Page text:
It is vital that companies as a whole have an awareness of the potential breaches that may take place and what this can mean to business.
In the past year there has been a significant increase in the number of security breached in both small and larger companies. According to the Price Waterhouse Cooper’s (PwC) 2015 Information breached survey 74 per cent of small businesses had reported some level of breach in either their computer system or network. This is a significant increase for the 60 per cent reported only a year ago.
So why the concern?
Irrespective of company size, breaches in cyber security will always have a dramatic impact on both long-term finances and business image. Firms such as Apple and Sony as well as PC World have all recently been victims of criminal cyber activity.
In November 2014 Sony Pictures Entertainment had their business network attacked by a cyber group called Guardians of the Peace. Although to this day there has been no confirmation of who the group was, they managed to erase the company’s email communication and steal the social security numbers of 47,000 employees.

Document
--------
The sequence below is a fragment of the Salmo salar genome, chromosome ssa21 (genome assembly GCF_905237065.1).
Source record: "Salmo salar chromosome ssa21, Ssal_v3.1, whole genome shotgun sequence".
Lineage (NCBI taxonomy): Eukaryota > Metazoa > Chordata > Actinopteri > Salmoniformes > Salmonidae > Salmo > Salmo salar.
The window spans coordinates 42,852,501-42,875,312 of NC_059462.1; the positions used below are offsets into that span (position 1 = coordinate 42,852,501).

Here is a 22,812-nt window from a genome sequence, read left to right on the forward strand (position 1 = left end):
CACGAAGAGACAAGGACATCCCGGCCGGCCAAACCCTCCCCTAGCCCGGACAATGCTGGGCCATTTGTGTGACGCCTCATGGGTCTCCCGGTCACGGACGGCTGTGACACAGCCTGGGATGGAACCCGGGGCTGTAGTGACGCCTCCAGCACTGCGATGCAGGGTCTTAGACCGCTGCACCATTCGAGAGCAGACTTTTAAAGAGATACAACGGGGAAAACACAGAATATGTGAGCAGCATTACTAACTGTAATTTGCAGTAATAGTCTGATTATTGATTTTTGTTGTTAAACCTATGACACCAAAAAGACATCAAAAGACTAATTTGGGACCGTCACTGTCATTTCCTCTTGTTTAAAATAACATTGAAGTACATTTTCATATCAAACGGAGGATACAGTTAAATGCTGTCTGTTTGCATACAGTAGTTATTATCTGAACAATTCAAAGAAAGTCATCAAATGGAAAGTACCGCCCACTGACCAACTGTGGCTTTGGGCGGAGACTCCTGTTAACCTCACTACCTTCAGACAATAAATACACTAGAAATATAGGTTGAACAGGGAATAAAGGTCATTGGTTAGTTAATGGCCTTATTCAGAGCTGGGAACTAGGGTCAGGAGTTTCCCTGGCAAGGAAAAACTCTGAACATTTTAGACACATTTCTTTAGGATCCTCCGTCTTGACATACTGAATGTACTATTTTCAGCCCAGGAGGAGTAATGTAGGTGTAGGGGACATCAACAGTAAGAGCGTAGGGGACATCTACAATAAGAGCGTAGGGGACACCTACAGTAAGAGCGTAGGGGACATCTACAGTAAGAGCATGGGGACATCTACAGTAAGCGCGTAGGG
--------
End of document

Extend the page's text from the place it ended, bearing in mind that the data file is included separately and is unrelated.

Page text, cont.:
In a similar vein, extra-marital meet-up site Ashley Madison had its client list, including email addresses and bank account details, hacked in a well-publicised and highly unnerving manner. The group threatened to release the data unless the website was removed and, when the brand refused to do so, these details appeared on the dark web.
The increasing media coverage and public discussion of cyber security issues has also created a culture of suspicion among potential consumers handling digital transactions. According to a recent survey by Elitetele many consumers have serious concerns regard card payments over brands – particularly smaller companies – taking payments over the phone and feel that data today is no safer than five years previous.
A further 10 per cent also believe that small businesses are likely to receive attention from potential cyber criminals and that they may not be up to date with compliance standards.
Data from Aon Risk Solutions also shows that in many cases SMEs aren’t taking these concerns seriously. While 46 per cent of small businesses in the past six months suffered from IT and network security breaches, only 27 per cent of those surveyed had implemented plans to protect the company from illegal cyber activity.
In the next instalment of our cyber security series, we take a look at what preventative measures you can take to defend your business…